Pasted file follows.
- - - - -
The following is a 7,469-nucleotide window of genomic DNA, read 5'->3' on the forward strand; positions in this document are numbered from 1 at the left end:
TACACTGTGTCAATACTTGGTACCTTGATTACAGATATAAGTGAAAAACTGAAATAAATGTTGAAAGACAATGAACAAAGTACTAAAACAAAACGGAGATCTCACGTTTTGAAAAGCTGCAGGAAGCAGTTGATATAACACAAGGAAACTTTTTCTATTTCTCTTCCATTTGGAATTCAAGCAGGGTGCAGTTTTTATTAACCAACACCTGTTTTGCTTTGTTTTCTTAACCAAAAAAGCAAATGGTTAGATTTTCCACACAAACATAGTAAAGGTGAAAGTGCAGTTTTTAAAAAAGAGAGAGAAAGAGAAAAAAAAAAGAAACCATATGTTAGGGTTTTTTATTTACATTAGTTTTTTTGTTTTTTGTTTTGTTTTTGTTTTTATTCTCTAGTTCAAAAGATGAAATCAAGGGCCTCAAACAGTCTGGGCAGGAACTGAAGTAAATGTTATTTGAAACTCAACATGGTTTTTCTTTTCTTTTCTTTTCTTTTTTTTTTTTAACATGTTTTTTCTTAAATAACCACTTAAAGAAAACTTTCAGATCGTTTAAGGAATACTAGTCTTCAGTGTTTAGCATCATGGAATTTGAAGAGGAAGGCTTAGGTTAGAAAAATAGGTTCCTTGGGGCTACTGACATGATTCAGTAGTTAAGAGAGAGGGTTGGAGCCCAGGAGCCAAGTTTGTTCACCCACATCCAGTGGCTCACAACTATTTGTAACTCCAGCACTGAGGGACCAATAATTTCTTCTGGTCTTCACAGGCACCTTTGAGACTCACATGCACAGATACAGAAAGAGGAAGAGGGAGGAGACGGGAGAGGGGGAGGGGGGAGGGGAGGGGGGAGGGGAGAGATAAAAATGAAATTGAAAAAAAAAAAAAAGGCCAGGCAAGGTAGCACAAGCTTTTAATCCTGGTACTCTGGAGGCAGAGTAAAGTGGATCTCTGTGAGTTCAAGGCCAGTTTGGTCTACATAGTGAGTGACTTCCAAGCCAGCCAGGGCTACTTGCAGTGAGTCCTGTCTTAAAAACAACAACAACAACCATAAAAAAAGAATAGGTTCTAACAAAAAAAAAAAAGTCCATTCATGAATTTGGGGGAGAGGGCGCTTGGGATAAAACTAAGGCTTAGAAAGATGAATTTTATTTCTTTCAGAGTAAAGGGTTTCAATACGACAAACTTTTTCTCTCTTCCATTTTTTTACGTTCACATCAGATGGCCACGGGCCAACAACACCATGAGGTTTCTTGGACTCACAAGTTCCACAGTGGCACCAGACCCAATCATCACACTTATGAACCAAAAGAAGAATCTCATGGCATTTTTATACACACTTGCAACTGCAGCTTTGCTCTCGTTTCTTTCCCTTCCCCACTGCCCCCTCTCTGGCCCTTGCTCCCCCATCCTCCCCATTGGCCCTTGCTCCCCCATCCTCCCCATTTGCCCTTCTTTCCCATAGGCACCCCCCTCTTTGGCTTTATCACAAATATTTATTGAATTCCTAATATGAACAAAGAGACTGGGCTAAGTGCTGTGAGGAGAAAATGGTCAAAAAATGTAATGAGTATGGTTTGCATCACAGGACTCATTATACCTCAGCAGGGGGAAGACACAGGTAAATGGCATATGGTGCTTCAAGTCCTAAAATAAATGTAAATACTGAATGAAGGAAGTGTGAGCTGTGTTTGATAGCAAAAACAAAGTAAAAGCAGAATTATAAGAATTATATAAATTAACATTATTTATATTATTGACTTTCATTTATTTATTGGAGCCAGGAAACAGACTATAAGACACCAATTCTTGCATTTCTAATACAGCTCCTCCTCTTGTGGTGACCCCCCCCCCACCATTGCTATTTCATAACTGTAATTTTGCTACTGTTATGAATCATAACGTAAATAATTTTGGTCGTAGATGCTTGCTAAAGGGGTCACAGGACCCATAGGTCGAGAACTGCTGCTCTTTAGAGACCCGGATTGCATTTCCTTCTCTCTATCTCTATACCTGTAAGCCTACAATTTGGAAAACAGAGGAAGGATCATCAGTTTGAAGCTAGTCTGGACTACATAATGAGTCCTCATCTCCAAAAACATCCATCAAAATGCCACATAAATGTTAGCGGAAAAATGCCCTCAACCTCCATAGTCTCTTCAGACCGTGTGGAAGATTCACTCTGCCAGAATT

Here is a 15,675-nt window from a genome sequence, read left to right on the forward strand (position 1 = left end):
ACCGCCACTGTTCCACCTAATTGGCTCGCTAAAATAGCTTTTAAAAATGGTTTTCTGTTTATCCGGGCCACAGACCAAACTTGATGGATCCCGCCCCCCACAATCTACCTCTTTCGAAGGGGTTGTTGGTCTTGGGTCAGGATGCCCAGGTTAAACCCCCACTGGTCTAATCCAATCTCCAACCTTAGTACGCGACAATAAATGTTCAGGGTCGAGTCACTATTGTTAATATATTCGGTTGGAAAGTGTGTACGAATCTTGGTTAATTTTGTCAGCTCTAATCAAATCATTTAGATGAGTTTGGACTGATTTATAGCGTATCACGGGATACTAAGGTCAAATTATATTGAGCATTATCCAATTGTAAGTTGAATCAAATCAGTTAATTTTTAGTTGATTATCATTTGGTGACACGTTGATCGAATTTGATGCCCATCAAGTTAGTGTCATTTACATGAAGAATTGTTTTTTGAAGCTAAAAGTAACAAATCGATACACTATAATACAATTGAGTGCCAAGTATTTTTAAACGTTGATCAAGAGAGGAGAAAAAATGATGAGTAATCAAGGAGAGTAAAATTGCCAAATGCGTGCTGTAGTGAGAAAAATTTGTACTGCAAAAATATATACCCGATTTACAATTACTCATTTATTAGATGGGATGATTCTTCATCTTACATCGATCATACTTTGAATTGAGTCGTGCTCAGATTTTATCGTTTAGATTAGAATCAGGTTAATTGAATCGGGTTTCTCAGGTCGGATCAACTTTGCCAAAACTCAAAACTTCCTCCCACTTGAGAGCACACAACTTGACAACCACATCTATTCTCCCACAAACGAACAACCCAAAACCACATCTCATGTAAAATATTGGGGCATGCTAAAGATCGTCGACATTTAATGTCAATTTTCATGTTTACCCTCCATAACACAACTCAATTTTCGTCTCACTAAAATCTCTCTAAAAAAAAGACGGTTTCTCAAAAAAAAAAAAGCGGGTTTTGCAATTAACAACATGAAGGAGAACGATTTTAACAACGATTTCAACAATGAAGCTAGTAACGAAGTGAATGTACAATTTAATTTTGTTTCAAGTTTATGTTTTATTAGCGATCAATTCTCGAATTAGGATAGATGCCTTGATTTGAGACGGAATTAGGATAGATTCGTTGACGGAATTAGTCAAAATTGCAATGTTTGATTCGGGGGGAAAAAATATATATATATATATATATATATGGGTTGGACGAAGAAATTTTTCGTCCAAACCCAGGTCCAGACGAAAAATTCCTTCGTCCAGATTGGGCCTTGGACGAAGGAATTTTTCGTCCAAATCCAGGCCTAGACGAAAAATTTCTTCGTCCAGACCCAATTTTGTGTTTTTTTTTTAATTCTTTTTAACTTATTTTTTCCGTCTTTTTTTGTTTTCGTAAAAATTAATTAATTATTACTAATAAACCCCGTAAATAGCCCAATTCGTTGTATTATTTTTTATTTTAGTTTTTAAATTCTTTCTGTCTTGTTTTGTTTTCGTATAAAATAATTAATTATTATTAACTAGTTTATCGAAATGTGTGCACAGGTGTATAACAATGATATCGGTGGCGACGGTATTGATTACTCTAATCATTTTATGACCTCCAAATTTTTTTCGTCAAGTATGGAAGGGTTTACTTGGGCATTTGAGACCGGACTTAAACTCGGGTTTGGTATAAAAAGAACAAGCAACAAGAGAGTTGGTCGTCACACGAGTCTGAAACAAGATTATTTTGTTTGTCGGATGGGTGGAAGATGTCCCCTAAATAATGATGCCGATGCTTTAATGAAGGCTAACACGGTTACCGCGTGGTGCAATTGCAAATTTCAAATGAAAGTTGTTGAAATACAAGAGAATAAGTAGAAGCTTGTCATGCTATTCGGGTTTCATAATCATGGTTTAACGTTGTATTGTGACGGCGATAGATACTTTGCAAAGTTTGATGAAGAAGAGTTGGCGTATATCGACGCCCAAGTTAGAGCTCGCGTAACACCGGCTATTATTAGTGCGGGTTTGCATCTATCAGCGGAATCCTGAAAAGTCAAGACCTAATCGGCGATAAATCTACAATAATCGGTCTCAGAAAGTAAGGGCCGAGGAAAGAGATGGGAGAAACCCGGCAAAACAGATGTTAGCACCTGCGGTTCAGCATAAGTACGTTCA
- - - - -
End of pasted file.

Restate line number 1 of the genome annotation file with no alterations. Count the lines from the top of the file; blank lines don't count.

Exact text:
The following is a 7,469-nucleotide window of genomic DNA, read 5'->3' on the forward strand; positions in this document are numbered from 1 at the left end: